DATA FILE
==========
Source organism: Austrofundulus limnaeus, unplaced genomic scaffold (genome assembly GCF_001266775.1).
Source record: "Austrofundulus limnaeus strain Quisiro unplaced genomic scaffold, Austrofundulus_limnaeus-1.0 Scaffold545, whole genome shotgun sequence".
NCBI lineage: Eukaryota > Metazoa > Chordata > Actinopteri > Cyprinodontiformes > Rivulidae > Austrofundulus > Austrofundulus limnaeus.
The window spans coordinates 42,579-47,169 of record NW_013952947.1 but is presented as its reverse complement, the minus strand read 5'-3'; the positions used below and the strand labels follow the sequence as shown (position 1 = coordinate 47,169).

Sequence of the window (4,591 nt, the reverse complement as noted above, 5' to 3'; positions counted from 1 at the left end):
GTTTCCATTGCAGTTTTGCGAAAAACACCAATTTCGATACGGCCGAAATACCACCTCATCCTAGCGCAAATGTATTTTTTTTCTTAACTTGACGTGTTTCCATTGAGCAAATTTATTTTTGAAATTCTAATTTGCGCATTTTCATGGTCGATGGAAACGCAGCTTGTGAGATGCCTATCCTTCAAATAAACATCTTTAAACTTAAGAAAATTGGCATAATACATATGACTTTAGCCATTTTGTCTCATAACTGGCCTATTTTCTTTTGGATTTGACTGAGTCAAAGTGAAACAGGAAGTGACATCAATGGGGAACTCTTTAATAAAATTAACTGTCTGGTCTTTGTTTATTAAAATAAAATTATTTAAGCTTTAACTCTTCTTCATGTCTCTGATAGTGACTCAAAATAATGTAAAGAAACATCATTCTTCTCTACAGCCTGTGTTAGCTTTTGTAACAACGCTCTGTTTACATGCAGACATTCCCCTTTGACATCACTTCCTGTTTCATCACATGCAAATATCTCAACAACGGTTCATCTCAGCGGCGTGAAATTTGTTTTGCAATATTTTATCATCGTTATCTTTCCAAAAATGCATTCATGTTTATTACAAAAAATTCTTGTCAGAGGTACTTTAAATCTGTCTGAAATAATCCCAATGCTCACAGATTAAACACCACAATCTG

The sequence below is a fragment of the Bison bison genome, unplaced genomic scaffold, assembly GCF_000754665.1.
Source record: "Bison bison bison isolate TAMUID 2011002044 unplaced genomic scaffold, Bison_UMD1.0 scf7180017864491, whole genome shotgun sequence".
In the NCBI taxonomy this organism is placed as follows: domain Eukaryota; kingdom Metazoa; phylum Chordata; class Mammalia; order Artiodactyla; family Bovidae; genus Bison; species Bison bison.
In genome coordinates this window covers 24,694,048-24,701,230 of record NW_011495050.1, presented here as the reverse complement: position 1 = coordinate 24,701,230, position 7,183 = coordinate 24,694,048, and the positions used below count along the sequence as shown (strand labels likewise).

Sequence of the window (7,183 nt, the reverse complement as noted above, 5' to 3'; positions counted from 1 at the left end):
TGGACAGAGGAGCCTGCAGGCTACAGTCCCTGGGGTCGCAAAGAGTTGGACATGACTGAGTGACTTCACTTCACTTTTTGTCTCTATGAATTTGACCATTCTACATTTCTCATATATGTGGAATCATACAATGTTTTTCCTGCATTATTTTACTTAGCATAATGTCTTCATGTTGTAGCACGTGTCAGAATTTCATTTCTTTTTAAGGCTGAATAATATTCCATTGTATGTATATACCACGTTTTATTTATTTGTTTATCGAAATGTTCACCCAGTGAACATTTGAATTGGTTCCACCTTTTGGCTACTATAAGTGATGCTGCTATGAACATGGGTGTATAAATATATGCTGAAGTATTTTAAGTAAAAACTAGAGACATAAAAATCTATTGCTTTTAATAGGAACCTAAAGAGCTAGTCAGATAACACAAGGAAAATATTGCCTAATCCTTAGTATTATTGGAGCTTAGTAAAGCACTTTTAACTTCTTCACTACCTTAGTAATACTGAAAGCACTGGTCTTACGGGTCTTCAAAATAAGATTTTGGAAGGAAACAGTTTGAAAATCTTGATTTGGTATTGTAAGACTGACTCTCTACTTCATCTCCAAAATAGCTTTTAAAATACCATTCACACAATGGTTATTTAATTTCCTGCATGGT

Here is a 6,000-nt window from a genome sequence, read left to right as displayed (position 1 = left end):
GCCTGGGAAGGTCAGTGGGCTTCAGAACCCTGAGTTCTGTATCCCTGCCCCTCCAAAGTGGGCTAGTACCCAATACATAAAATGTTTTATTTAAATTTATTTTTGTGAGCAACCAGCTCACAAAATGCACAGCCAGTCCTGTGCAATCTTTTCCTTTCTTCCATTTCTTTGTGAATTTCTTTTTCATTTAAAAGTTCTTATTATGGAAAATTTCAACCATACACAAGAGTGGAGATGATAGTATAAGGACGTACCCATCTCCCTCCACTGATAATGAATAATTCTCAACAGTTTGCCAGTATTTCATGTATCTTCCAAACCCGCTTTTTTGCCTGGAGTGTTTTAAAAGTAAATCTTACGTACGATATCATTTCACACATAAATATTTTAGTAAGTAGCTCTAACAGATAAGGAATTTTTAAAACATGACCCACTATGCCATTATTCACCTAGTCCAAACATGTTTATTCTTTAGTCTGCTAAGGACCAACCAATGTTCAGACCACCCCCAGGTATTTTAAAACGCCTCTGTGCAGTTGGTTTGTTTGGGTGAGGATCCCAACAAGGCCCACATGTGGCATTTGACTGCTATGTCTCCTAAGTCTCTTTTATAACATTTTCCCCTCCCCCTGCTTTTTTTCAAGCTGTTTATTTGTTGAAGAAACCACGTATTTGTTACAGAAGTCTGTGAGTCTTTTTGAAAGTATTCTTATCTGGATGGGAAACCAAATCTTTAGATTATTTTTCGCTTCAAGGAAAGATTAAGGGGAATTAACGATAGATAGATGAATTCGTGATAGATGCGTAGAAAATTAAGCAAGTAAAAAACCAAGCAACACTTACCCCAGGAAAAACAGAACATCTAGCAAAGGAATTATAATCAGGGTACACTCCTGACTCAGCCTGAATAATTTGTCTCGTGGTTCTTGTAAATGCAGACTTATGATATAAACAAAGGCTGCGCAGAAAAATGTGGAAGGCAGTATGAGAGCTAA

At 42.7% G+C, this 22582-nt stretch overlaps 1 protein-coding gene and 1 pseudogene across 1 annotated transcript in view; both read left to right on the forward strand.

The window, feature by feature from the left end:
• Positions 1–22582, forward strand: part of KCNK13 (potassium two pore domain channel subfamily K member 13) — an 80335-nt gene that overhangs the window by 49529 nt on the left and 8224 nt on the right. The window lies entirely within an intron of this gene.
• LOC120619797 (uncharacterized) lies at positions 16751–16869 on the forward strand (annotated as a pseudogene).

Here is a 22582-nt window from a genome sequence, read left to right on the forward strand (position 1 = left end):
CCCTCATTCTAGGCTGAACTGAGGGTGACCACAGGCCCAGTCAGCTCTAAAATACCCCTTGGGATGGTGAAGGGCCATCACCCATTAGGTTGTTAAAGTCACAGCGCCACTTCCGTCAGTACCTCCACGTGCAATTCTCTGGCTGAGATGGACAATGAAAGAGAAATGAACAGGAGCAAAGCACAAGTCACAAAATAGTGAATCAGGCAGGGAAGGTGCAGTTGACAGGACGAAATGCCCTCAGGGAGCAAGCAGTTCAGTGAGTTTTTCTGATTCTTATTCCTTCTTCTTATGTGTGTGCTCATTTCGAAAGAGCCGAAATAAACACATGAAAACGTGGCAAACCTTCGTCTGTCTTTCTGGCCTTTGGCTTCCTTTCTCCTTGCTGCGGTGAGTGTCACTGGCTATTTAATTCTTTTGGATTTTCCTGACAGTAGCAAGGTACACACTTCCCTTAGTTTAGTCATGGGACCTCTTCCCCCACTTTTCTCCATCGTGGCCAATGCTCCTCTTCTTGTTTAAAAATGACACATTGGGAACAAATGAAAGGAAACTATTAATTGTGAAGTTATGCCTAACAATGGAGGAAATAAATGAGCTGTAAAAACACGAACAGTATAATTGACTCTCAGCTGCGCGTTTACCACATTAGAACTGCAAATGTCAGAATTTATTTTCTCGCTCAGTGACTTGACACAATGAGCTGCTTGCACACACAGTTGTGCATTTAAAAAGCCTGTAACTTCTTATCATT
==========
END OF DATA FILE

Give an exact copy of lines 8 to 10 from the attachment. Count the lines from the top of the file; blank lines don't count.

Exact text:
Source record: "Bison bison bison isolate TAMUID 2011002044 unplaced genomic scaffold, Bison_UMD1.0 scf7180017864491, whole genome shotgun sequence".
In the NCBI taxonomy this organism is placed as follows: domain Eukaryota; kingdom Metazoa; phylum Chordata; class Mammalia; order Artiodactyla; family Bovidae; genus Bison; species Bison bison.
In genome coordinates this window covers 24,694,048-24,701,230 of record NW_011495050.1, presented here as the reverse complement: position 1 = coordinate 24,701,230, position 7,183 = coordinate 24,694,048, and the positions used below count along the sequence as shown (strand labels likewise).